The Canon EOS 6D is billed with the tag phrase “Unlock Your Vision”. Which would be nice, if I found myself locked in. As it is, though, there are a few vision aspects that the EOS 6D needs to unlock. Indeed, it doesn’t seem to have a specific market, but rather aims to appeal to everyone, helping solidify the “mid-range full-frame DSLR” as a market.
Canon App and Wifi Control
This camera does have some interesting additions to help buoy it; for starters, it includes a built in WiFi and GPS. The WiFi, when used in conjunction with Canon’s App, allows for control of a camera via smartphone; unfortunately, if you want to quickly upload files to social media using this app, you must upload them through an account on Canon’s Image Gateway.
The GPS is interesting, and good for those who have a strong desire to know exactly where they shot something, or perhaps are forgetful of those details. However, reviewers have found this a bit spotty, and a bit of a battery drain when it can’t locate itself.
For video shooting, the EOS 6D can do 24, 25, or 30 fps at a full 1080p HD, or, at 720p, allows 50 or 60 fps. It does automatically split files larger than 4GB, which is useful during extended recording. It also allows for timecoding both during recording only, or at all times.
You can also choose your compression format, between All-I and IPB. There is, however, no touchscreen in the viewfinder, and reduced auto-focus finesse and speed during movie mode. You also can’t enable continuous auto-focus, but instead have to rely on holding down the AF-ON button.
The viewfinder also only offers 97% coverage. While 3% isn’t a large amount, it is an amount, which any filmmaker would want to eliminate. The video has been described as “good, but not great”.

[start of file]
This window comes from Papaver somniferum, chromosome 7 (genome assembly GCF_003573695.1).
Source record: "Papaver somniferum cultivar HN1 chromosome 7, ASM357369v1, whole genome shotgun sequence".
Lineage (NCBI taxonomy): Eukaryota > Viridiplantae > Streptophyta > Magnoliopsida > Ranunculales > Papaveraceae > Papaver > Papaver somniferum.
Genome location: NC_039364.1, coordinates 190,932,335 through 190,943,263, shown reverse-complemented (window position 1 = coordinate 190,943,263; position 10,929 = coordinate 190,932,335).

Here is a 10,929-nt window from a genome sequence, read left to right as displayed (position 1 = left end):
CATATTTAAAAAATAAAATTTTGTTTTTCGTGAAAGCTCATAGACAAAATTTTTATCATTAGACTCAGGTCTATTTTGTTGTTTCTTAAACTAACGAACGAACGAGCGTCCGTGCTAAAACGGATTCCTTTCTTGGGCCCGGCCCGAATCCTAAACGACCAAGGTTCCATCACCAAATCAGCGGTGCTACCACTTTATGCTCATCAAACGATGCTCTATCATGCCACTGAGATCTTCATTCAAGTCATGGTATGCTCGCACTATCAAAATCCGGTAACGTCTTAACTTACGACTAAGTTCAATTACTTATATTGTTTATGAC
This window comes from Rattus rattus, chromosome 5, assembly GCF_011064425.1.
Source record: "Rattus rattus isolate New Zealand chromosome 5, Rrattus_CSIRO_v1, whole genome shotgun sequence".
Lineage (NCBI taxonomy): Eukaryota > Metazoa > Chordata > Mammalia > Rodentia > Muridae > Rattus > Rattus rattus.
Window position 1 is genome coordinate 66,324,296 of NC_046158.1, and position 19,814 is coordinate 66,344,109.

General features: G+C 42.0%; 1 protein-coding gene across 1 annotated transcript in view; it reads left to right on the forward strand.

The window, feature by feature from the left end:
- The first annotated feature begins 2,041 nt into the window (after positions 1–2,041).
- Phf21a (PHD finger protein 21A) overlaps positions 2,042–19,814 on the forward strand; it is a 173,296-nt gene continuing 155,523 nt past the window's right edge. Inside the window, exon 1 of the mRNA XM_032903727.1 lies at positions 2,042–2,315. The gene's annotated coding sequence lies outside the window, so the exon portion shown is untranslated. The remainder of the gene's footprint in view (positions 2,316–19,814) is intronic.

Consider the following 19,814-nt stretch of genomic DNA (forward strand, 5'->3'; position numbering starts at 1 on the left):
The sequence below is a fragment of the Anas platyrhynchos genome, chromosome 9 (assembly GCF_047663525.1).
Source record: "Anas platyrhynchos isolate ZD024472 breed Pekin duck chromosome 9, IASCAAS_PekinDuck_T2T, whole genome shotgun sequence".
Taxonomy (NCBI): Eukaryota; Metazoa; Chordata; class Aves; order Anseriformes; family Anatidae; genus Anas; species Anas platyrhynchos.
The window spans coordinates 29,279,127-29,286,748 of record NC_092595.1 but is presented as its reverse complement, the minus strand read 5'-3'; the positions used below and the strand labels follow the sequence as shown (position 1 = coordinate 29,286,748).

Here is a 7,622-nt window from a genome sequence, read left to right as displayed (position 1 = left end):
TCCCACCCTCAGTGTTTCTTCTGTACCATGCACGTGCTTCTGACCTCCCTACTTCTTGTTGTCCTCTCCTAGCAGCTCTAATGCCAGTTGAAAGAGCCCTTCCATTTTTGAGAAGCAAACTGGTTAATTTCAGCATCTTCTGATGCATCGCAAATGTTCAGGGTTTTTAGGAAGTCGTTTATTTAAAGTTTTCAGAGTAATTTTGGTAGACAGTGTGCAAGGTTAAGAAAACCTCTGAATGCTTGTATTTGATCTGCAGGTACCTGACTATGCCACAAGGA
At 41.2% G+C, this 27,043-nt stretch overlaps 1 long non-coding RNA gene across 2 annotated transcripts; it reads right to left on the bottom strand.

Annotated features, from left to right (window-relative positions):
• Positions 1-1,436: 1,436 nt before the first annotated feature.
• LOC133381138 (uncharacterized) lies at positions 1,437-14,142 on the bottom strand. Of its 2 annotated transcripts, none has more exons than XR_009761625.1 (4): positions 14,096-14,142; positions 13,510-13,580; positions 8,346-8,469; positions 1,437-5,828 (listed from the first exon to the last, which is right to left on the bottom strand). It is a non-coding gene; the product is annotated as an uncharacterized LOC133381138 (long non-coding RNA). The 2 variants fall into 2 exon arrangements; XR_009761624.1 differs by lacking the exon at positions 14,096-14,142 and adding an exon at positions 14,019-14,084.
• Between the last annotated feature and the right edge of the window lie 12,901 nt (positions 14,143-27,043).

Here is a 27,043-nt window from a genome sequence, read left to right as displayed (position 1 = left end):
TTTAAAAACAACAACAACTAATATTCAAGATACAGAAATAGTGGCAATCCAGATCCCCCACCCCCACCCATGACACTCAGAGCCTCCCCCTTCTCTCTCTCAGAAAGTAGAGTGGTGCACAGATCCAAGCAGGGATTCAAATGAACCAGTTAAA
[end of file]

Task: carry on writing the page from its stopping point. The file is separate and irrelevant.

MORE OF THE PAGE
For picture-taking, the EOS 6D fairs moderately well. It shoots at 20 megapixels, and offers continuous shooting at around 4.2 frames per second. The autofocus is faster in picture mode, and works silently.
Also noticeably absent is a decent microphone and built-in flash. It does allow for an external microphone through a 3.5mm input, the built-in microphone was largely abandoned to make room for other tricks. The flash was an interesting choice, given who this camera seems to be marketed toward; any pro will be fine, with their own series of flashes, however, it seems that this camera wasn’t really built for the pros.
Video Review from Seasoned Photographers at “The Camera Store TV”
Overall, the EOS 6D is functional. It has some interesting quirks, but is largely a middle-of the road type camera for those who want to approximate the flashiness of a great one without the price. Telling, perhaps, is the Features section of Canon’s own description of the camera: eleven features are listed, followed by a terse “Other features.” While reading, I was left thinking “Yes, that’s why I clicked there.” So I can describe it using two words: “A camera.”
About the Author:
Martin Chandler is a writer, musician, and teacher from Nova Scotia, Canada. He delights in words, experience, and is recently married. He dislikes being hit by cars, and is very careful crossing the road. He can be reached at email@example.com.